Because the MX-5 is the only new two-seat sports car available at this price level, there’s nothing to directly rate it against. However, we’ve mentioned previously in this review that the RF hard-top is quite a bit more expensive than the soft-top MX-5 Convertible, with only a small gain in refinement. As such we’d recommend sticking with the cheaper Convertible unless the need for a hard-top is compelling.
You could also look at the Toyota GT86 or Subaru BRZ. Both are more expensive than the MX-5 RF and are coupés rather than drop-tops, although they do offer four seats.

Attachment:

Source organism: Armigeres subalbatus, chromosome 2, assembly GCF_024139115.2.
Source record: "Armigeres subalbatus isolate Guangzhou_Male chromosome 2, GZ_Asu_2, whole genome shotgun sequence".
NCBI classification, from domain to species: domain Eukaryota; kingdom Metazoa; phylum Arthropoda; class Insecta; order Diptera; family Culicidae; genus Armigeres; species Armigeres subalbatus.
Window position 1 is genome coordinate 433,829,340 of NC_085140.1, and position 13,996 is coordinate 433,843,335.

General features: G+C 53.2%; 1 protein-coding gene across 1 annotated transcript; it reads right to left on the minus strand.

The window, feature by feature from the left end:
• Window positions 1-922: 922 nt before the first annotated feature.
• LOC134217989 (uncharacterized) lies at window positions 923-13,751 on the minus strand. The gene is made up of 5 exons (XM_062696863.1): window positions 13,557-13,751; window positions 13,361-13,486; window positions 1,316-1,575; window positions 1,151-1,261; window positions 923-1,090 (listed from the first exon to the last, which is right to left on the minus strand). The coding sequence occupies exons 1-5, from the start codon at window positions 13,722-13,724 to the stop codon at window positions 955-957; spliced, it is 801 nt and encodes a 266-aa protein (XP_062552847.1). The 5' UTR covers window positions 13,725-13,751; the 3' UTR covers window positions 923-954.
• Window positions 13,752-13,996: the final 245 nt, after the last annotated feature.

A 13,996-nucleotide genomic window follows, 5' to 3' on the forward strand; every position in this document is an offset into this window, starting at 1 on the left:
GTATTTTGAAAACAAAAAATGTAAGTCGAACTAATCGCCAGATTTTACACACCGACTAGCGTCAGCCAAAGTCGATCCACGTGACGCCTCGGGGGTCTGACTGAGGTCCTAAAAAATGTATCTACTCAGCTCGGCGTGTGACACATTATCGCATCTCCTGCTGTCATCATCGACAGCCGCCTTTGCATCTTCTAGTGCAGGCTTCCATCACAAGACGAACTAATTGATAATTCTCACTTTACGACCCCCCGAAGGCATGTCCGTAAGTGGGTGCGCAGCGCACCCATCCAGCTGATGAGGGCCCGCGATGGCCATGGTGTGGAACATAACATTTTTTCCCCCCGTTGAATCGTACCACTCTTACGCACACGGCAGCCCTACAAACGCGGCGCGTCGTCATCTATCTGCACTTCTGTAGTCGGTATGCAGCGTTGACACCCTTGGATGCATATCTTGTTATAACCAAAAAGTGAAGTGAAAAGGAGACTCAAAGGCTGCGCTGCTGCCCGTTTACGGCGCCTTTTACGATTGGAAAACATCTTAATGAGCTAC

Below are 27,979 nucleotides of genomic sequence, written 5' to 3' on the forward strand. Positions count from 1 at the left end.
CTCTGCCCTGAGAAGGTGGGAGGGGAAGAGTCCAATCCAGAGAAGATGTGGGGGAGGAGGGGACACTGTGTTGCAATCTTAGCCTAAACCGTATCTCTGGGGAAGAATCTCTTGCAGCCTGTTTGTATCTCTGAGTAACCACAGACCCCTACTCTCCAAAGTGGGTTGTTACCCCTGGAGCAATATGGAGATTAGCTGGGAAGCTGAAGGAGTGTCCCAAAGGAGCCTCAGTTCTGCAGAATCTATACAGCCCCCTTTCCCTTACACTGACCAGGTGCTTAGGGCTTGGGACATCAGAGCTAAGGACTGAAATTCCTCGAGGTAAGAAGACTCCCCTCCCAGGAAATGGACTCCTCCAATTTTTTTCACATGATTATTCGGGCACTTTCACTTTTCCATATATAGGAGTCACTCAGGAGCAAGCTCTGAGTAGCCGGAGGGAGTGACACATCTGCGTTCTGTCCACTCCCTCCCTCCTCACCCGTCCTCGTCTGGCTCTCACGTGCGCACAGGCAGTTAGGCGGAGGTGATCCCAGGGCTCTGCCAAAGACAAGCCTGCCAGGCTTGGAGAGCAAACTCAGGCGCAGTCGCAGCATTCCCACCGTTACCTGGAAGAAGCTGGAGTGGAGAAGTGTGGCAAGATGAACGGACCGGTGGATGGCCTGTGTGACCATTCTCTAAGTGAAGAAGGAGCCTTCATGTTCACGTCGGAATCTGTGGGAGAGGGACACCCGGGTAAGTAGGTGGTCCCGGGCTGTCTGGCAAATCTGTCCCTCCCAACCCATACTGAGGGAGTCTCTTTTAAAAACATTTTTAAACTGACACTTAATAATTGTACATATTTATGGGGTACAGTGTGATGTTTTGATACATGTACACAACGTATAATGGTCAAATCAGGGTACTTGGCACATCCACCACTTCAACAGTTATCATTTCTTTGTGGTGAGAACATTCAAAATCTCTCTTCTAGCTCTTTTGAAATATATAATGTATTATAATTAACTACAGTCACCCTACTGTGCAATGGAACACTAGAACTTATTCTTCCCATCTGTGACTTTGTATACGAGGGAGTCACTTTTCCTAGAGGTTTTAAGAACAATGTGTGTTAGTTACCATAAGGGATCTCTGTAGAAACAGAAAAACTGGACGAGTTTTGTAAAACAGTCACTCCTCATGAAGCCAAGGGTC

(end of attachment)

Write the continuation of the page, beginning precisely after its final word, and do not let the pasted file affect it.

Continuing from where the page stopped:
Being a relatively lightweight car with pretty efficient engines should make the MX-5 RF cheap to run – we haven’t been able to run our real-world fuel economy tests yet, but even the 2.0-litre version is claimed to average a decent 40.9mpg.
PCP costs are likely to be tempting, too, if the Convertible version is anything to go by, which is with routinely offered with enticing deals.
Services are due every year or 12,500 miles, whichever comes first, and while Mazda’s fixed-price service plan isn’t the cheapest around, it’s a reasonable cost and can be paid in monthly instalments.